Xanax Treatment, Treatment for Xanax Addiction
Xanax is a brand name of one of the benzodiazepines, alprazolam, which is often prescribed by doctors to manage states of anxiety and different levels of pain. These medications act on the central nervous system to enhance the effects of the inhibitory neurotransmitter known as gamma amino butyric acid. Because of its inhibitory effects, Xanax is often used in people who are very restless and anxious, such as those in panic attacks and in moderate to extreme pain. These substances relax and calm the individual so they won’t have to experience the anxiety-provoking situation. Other examples of benzodiazepines include; diazepam, chlordiazepoxide, halazepam, clonazepam, clorazepate, flurazepam, lorazepam, temazepam, clobazam, and triazolam.
Benzodiazepines were one of the three major causes of prescription drug abuse in the US. In 2010, NIDA recorded more than 2.2 million Americans at least 12 years of age have misused or abused minor tranquilizers, as benzodiazepines are popularly known. In 2014, the total number of deaths related to benzodiazepine overdose was at the 8,000 level, up by 285 percent from 2004 and 445 percent from 2001. The phenomenal increase in the number of deaths attributed to benzodiazepine overdose within a span of 13 years is appalling, to say the least. The number of people getting admitted for benzodiazepine treatment and rehabilitation also rose significantly from 3,000 in 1990 to 17,000 in 2012, posting a 567 percent increase in 22 years. Thirty-two percent of all the benzodiazepine admissions presented with a psychiatric problem while around 75 percent had at least 2 more additional substance addictions. Six out of ten of those who were admitted for benzodiazepine addiction reported daily misuse of the drug.
Benzodiazepines act on the GABA neurotransmitter in the brain. This substance has an overall inhibitory effect on the electrical activity of the neurons. When electrical impulses are dampened, this results in the depression of a variety of functions. These medications are very excellent in inducing sedation and muscle relaxation. The danger is when benzodiazepines are withdrawn from the body. Because benzodiazepines naturally decrease the effect of norepinephrine, acetylcholine, dopamine, and serotonin, withdrawing benzodiazepines leads these neurotransmitters to go into hyperdrive. These changes are what produces the various withdrawal symptoms that include insomnia, hallucinations, nightmares, muscle cramps, seizures, anxiety and panic attacks, and elevations in blood pressure and heart rate. Technically, the withdrawal symptoms are the direct opposite of the effects of benzodiazepines.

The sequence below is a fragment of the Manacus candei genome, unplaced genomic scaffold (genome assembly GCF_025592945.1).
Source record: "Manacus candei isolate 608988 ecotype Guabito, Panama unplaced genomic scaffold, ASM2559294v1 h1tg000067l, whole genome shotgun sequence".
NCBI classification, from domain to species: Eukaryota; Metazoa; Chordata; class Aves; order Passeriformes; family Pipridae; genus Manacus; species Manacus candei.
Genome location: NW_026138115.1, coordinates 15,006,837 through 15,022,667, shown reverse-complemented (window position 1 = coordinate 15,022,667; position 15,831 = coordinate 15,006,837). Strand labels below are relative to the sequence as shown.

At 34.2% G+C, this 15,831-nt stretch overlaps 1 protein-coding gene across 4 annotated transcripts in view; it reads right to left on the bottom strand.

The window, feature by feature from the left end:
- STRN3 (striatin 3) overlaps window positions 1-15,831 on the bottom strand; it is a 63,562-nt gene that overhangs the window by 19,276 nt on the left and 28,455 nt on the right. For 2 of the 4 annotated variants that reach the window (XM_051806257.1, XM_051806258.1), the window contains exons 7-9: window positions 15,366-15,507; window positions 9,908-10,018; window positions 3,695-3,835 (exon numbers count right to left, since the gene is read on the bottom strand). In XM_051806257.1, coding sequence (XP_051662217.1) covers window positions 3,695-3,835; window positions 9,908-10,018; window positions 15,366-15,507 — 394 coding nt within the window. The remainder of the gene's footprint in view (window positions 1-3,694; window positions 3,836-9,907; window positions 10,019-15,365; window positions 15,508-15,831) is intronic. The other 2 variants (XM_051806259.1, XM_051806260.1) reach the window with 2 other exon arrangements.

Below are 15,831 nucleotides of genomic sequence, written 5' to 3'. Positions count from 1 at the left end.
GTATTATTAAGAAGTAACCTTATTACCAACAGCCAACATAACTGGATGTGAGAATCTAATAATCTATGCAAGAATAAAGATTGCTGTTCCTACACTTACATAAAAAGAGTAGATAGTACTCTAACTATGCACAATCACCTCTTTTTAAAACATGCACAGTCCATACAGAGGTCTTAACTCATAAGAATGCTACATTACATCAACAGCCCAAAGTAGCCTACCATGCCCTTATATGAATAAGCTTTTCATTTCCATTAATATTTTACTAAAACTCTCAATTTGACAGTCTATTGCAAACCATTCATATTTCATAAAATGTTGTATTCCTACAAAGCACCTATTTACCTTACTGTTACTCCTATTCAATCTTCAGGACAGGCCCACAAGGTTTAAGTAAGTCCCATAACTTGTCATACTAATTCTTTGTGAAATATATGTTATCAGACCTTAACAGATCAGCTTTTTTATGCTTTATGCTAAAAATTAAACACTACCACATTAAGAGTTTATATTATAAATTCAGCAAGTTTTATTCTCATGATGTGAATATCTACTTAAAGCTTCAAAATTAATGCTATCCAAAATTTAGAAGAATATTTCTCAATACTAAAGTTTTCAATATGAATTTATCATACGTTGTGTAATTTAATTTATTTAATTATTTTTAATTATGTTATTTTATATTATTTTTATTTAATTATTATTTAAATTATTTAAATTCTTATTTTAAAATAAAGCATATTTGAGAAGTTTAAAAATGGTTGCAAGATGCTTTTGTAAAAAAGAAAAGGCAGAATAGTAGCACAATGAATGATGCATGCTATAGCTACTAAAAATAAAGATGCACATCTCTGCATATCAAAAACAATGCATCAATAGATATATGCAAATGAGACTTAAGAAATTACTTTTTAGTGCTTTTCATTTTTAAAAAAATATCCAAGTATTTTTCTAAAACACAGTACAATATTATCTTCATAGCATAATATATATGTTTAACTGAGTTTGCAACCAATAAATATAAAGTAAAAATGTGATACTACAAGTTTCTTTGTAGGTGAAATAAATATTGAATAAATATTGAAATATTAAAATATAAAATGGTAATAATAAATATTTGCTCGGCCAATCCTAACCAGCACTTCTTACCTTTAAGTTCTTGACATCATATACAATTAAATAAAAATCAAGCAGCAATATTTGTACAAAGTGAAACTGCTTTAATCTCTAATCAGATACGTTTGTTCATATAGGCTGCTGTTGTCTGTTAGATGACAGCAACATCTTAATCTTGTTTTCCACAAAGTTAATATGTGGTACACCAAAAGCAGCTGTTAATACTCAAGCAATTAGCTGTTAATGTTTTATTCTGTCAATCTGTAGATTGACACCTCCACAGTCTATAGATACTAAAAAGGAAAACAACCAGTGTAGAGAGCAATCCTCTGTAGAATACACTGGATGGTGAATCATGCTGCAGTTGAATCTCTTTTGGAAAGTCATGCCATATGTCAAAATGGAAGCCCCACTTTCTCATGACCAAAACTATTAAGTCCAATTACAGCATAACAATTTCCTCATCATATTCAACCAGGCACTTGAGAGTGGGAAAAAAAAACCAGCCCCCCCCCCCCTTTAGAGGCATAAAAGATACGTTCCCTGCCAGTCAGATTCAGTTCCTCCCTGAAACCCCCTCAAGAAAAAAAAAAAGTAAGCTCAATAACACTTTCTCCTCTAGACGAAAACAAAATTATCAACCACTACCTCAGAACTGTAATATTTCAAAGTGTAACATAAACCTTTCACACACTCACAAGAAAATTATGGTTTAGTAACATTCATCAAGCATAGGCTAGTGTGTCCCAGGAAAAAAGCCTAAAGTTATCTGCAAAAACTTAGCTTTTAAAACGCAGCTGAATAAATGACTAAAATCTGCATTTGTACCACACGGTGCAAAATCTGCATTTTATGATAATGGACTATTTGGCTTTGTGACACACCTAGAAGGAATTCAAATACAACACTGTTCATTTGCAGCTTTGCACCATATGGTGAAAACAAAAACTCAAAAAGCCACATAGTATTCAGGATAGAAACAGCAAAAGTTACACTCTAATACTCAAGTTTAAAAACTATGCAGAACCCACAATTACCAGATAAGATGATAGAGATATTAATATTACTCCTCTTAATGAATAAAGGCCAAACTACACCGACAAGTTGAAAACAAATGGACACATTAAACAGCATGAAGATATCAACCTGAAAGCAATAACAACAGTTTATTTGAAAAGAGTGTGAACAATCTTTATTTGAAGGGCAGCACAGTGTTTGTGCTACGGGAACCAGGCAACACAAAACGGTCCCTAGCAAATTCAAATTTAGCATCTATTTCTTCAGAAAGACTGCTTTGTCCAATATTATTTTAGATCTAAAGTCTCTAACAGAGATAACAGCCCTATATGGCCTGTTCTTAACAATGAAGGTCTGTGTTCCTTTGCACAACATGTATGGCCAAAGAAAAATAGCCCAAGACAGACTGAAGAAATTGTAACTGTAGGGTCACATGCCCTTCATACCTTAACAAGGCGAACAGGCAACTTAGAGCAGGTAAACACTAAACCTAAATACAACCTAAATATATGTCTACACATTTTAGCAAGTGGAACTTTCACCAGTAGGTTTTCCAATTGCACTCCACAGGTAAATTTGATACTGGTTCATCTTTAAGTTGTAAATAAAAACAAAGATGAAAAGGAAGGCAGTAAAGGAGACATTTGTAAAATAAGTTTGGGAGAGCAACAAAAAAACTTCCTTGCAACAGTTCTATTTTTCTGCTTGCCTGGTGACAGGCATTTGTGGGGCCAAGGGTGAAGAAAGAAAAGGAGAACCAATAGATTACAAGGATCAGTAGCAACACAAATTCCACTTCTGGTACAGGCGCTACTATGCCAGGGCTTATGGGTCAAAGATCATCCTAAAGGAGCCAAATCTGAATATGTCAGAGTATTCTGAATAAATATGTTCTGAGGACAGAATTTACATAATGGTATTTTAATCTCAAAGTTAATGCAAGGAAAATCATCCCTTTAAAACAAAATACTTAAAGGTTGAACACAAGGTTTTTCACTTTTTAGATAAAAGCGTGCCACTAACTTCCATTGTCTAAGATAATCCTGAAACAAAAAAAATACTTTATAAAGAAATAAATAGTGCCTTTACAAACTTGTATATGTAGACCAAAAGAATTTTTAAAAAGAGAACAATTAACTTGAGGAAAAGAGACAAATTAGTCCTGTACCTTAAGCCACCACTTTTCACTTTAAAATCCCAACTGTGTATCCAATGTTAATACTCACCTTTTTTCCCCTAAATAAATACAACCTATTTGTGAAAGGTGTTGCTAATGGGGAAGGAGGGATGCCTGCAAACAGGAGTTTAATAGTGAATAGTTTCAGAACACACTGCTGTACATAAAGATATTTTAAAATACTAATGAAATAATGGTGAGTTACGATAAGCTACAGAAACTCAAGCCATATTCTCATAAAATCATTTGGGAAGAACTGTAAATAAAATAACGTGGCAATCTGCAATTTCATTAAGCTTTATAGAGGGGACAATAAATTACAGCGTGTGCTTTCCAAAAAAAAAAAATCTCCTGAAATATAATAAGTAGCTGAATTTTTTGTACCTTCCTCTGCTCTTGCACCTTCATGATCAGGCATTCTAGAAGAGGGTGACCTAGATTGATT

It should be understood that benzodiazepines very rarely produce severe overdose complications when taken alone. The major issue is when benzodiazepines are taken together with alcohol, heroin, prescription opioid analgesics, or even tricyclic antidepressants. These substances potentiate the effects of benzodiazepines leading to the development of serious life-threatening reactions a lot faster than if the benzodiazepine was taken alone.
Benzodiazepine overdose can lead to a variety of manifestations including dizziness, decreased level of concentration, and drowsiness. There can also be decreased blood pressure which can affect oxygenation of the different body tissues. Decreased rate and depth of breathing can further complicate tissue oxygenation. This can lead to severe tissue hypoxic syndromes leading to cardiac arrest, kidney failure, and even stroke. For individuals who may be lucky not to experience benzodiazepine overdose, its chronic effects can nevertheless lead to constructive thinking impairments, agoraphobia, emotional turmoil, loss of sex drive, social phobia, increased depression or anxiety, inability to experience pleasurable feelings, inability to express those feelings, and loss of interest in things that previously were meaningful.
One of the major challenges to benzodiazepine addiction treatment is the management of the physical and psychological dependence. It is therefore crucial that gradual detoxification is implemented in order to prevent the occurrence of withdrawal symptoms as well as rebound toxicity. This requires the slow, stepwise reduction of benzodiazepines from the body. As much as possible a cold turkey type of detox should be avoided in order to minimize the serious and life-threatening effects of benzodiazepine withdrawal.
Flumazenil, a benzodiazepine-receptor antagonist, is being carefully studied as a potential solution in the management of benzodiazepine withdrawal symptoms. Additionally, studies have proven that Cognitive Behavioral Therapy (CBT) can be a very effective treatment in the long-term management of benzodiazepine addiction, especially in the presence of co-occurring mental health problems. Since benzodiazepines are primarily indicated for the management of anxiety, CBT as well as complementary experiential and mind-body therapies can help the individual learn different techniques that are a lot safer and more effective than benzodiazepines. For example, acupuncture, yoga, and meditation can all provide the benefits needed for sleep disorders.